All That Remains
Roxanne Paltauf vanished three years ago, leaving her family with only memories and investigators with few clues
In the shadows of the hallway outside the bedroom door, the air feels thick and gloomy; it's hard to see what lies ahead or behind, or any details of the surroundings. At the far end of the hall, the front door suddenly opens, and there is Roxanne, wearing her yellow shirt, her hair brushed smooth and falling over her shoulders. She walks into the house – bright and light and so very real. Your eyes widen, and you walk toward her. You can smell the powdery scent of her Love's Baby Soft perfume. You are full of questions: "Where have you been? What happened to you?" She smiles nonchalantly and quickly brushes aside your inquiries. "I'm fine," she says, "don't worry about me. The real question is," she says, "how are you?"
And then you wake up.
If you are Elizabeth Harris, or one of her four children, this is the kind of dream that consumes your sleep. When you wake, you know at least one thing is real: Roxanne Paltauf – your first born, your big sister – is gone. She's been gone for nearly three years now, vanished in the dusk of a July evening outside the Budget Inn near Rundberg Lane and I-35. There are leads to finding her – some very good ones, in fact – but as yet there are no answers. There is little hope that she will be found alive. Indeed, for Roxanne's siblings and her mother, the reality that haunts waking life is that Roxanne is likely dead. Murdered. And what now remains are only questions: What happened, where is she, and will her family ever be able to bring her home?
'Have You Seen Roxanne?'
The last time Elizabeth Harris saw her daughter was just before July 4, 2006, when Roxanne dropped by her mother's Cherrywood neighborhood home to pick up a few personal items. She had been staying for the previous few days with her boyfriend, then-30-year-old Louis Walls, at different motels off the interstate near Rundberg Lane. She and Walls, with whom Roxanne had been romantically involved for nearly two years, had made a habit of spending time together at one of the motels along that stretch of southbound I-35. Mostly it was out of necessity: Roxanne's mother did not like Walls, and for whatever reason, Walls' mother, with whom he lives with his two young children, didn't particularly care for Roxanne. If the two wanted to spend any time together, they had to find somewhere away from home to do so.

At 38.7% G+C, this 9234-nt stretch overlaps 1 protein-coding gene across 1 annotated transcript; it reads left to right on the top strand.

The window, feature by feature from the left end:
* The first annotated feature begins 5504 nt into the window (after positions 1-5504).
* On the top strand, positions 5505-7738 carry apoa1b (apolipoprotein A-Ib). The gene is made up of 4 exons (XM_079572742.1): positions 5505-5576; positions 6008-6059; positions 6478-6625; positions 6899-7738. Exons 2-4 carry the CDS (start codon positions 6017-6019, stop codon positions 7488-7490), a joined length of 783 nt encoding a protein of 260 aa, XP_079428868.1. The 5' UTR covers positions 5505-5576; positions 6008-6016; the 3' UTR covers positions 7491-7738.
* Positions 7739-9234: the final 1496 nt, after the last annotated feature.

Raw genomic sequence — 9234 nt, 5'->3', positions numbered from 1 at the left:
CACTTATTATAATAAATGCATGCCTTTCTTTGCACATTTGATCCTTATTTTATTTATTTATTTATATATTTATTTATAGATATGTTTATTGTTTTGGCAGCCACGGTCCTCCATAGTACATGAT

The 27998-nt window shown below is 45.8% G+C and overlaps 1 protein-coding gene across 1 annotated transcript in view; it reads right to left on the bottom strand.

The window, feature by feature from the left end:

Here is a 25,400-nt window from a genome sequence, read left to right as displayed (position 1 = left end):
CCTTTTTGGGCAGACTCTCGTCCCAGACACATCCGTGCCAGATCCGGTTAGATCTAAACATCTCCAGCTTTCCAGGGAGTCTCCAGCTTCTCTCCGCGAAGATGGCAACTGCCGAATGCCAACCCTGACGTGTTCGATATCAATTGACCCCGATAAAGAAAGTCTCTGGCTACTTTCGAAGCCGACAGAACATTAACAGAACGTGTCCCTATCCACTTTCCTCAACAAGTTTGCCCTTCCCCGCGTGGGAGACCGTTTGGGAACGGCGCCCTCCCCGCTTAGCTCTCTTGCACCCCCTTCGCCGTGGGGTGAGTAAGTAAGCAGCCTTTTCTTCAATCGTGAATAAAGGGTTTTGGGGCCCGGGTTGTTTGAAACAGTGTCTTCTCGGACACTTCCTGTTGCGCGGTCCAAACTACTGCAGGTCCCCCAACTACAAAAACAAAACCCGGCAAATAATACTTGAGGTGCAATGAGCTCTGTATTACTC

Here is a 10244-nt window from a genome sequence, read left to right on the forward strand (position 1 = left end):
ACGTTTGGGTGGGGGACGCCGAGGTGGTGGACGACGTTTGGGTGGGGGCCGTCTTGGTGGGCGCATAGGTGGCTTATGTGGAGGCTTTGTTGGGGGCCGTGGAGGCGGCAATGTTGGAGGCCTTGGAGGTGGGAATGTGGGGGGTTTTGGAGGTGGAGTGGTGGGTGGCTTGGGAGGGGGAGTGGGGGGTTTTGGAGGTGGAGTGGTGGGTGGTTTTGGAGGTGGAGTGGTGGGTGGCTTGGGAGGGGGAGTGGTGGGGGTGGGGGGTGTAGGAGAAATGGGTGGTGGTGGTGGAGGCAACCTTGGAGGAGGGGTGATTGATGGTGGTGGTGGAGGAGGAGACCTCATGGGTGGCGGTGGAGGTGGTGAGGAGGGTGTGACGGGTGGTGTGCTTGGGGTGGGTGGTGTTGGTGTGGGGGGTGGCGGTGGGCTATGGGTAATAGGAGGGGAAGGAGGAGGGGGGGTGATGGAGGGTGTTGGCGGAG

Truthfully, Harris didn't like the idea that her daughter would spend any time with this man – and at 18, Roxanne was still just a girl, Harris says – let alone in a motel near Rundberg Lane, an area known as a crime hot spot. But what could she do? Roxanne was legally an adult, and she was going to do what she wanted. Walls is "a hustler. He's a player. I think he's a burden to society, to tell you the truth. ... Before Roxanne went missing, I told her that," Harris recalled recently. "I said, 'This guy is no good.' [But] the more you pull her away, the closer she gets to him. It was just one of those things. She was a young girl – she is young."
Indeed, Walls isn't exactly a saint. According to court records, he's been in and out of trouble since 1995 – for robbery, selling fake crack, and more recently, for threatening his current girlfriend (who, like Roxanne, is also significantly younger) and for violating a protective order she has against him. Harris said Walls boasted of being a member of the Bloods street gang, but she thinks his involvement is likely marginal, that he only fancies himself a player. Nonetheless, Walls' behavior toward her daughter made her nervous, and she made it clear to Roxanne that she didn't want him around the house. (Walls did not respond to phone messages requesting an interview for this story.)